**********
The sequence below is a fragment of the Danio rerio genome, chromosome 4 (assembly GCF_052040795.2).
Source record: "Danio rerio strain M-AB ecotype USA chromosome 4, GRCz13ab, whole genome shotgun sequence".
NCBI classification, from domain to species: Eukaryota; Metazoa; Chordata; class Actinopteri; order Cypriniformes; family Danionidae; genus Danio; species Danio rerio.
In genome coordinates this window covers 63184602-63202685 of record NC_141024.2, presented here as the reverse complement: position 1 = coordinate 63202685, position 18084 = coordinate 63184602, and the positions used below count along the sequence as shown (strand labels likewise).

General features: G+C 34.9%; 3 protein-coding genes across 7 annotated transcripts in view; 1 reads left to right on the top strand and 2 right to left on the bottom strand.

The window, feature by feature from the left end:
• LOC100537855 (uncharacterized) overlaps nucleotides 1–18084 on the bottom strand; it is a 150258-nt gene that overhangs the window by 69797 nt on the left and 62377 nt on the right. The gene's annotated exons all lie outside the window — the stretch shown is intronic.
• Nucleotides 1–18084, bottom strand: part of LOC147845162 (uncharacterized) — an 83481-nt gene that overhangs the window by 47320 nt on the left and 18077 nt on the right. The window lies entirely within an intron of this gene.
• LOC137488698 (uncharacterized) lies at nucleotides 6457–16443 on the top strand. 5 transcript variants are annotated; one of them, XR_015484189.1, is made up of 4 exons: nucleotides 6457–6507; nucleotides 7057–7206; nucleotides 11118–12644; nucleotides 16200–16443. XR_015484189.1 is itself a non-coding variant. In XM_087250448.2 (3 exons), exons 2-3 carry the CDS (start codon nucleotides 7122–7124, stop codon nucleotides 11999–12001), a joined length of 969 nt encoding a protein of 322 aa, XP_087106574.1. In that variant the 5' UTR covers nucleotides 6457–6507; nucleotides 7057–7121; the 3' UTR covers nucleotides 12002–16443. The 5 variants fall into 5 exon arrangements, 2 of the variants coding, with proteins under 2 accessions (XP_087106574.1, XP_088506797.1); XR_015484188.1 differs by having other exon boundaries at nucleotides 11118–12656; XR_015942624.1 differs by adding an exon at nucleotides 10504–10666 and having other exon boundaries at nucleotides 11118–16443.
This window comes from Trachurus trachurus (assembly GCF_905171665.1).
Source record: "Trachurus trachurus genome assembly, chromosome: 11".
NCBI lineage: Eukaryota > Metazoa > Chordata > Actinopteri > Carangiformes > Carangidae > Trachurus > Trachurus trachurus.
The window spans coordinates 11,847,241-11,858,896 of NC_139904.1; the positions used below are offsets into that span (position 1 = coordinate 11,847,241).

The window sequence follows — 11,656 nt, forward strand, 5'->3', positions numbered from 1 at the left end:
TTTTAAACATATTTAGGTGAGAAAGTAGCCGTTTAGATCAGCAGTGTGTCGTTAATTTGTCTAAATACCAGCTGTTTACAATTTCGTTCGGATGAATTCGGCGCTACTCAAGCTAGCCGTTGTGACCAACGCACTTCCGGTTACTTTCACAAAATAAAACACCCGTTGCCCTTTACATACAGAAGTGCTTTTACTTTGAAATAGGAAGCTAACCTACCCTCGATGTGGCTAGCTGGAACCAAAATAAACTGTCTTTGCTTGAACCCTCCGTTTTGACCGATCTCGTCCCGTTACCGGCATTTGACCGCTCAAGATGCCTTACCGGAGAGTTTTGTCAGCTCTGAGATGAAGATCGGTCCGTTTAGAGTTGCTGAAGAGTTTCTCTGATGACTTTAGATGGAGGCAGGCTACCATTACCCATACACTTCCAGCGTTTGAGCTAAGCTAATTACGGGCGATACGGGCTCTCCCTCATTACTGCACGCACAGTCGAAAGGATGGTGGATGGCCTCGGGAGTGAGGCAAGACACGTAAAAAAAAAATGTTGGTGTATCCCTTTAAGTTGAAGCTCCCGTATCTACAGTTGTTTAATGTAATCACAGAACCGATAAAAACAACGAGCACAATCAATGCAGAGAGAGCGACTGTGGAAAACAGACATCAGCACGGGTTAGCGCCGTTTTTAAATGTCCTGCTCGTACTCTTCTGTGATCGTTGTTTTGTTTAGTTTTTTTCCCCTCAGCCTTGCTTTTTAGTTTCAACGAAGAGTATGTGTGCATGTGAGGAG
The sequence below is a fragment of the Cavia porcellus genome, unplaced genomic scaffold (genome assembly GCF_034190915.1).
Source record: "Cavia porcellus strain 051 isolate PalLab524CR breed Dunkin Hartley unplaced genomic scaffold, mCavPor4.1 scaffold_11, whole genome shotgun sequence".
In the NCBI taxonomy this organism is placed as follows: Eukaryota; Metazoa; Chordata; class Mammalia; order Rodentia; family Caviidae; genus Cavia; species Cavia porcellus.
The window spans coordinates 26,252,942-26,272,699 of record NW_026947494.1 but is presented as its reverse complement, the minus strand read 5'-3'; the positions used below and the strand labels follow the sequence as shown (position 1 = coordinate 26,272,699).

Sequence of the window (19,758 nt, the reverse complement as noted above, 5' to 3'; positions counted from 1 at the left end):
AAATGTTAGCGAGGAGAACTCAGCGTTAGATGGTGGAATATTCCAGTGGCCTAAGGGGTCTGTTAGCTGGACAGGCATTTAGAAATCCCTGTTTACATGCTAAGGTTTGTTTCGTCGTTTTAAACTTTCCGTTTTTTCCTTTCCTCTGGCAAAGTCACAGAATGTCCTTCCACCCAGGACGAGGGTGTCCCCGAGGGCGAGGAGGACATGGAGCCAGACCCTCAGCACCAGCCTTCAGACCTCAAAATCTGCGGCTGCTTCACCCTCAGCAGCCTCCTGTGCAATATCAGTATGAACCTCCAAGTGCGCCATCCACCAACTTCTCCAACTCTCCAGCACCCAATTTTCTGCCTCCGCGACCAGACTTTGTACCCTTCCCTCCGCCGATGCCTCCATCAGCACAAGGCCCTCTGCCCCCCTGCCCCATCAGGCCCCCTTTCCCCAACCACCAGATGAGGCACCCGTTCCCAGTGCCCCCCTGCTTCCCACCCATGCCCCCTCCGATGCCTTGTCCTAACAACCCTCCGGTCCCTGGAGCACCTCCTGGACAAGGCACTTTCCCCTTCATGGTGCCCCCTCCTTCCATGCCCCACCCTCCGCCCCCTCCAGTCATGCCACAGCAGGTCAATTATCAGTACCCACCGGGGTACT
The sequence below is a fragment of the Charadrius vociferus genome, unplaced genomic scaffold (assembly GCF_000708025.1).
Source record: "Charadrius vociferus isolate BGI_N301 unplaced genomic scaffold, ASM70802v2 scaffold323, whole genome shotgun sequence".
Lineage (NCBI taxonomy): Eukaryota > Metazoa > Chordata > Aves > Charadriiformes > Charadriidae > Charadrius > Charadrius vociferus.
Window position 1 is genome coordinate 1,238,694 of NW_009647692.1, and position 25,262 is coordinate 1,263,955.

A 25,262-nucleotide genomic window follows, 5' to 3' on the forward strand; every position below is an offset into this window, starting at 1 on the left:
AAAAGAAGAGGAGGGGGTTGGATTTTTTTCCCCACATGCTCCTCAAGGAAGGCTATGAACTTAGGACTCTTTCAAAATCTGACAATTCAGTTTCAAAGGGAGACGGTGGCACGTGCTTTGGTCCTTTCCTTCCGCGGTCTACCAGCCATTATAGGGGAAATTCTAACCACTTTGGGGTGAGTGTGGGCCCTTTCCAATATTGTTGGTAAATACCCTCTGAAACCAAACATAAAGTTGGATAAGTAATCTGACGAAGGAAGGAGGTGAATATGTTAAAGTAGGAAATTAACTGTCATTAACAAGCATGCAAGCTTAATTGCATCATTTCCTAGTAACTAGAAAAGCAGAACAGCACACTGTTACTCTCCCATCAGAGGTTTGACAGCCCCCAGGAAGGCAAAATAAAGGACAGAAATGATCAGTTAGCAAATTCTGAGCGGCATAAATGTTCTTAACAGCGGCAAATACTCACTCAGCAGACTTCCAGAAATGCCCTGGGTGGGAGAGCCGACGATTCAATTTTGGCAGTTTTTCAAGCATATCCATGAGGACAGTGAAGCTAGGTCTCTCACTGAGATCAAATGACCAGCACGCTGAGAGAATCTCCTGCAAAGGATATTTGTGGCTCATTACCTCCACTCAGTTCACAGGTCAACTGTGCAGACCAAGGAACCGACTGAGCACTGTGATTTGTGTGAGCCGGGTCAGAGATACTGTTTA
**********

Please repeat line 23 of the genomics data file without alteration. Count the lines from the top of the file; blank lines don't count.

Source record: "Charadrius vociferus isolate BGI_N301 unplaced genomic scaffold, ASM70802v2 scaffold323, whole genome shotgun sequence".